I’m injustice, an evil star, malevolent Saturn 
	I’m the blistering comet, the venom-filled fangs of a king cobra!
I’m the blood-thirsty goddess Kali, I’m the marauding warlord Ranada,
I sit in the midst of hellfire and smile with the innocence of a flower!

	I’m made of clay, I’m formed of the Supreme Being,
	I’m ageless, immortal, and imperishable, I’m indomitable!
	I’m what humans, demons, and even gods dread,
	I’m invincible in this world,
I’m Lord of the gods of the Universe, the Ultimate Truth of Being!
	I dance, frisk and gambol through heaven, hell and earth!
		I’m insane, I’m insane!!
I’ve discovered myself all of a sudden, this day I’ve burst through all bonds!



		I’m Parashuram’s hard-striking axe,
I’ll rid the world of warmongers and bring peace and harmony to the universe.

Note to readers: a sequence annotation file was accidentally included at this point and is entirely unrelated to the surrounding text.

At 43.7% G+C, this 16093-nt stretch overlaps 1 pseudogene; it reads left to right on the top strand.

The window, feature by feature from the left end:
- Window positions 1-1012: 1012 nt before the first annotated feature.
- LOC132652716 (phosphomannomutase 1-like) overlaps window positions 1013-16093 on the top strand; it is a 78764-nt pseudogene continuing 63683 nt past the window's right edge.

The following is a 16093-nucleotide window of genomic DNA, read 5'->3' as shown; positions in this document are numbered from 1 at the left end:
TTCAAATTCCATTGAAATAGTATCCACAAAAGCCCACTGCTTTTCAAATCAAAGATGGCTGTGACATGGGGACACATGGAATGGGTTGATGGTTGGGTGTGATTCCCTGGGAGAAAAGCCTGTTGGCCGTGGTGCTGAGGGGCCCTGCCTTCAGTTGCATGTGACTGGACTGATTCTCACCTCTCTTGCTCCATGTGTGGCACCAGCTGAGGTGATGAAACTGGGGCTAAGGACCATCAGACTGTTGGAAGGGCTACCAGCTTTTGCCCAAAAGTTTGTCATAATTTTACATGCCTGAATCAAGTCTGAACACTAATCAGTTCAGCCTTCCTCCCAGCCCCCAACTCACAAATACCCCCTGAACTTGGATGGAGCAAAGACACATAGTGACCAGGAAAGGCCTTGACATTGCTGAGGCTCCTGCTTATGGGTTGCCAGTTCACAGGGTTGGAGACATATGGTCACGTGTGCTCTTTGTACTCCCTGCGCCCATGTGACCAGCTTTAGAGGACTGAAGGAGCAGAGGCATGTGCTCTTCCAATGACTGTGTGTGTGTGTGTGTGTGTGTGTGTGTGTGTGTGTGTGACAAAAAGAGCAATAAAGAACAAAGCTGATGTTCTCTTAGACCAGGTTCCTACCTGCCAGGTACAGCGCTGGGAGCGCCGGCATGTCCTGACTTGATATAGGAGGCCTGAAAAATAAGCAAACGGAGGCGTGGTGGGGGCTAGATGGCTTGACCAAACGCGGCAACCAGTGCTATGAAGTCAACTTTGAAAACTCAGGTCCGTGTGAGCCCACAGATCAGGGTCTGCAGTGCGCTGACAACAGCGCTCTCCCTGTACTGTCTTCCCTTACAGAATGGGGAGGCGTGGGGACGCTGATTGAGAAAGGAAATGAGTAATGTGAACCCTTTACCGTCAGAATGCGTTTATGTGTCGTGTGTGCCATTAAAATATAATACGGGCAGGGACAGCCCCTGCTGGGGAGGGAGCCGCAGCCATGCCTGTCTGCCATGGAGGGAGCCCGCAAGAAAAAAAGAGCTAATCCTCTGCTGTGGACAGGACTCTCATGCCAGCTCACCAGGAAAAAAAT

I’m the plough on Balaram’s shoulders,
I’ll uproot earth to its foundations, delight in the joy of reconstruction. 
			A mighty rebel, weary of war,
                                   I’ll stop creating a stir, 
Only when the cries of the wretched of the earth will stop renting the skies,
Only when the oppressor’s bloody sword will cease smearing battlefields,
			A rebel, weary of war,
			Only then I won’t stir.

I’m the rebel sage Bhrigu, on God’s very bosom, I’ll stamp my footmarks,
I’ll slay the Creator, I’ll tear apart his indifferent whimsical callous chest.
I’m the determined rebel, on God’s very bosom I’ll stamp my footmarks,
			I’ll tear apart the Creator’s whimsical chest.

			I’m the ever-rebellious hero--
	Soaring over the world, all alone, head forever held high! 

Recitation of Bidrohi by Nazrul’s son, Kazi Sabyasaachi.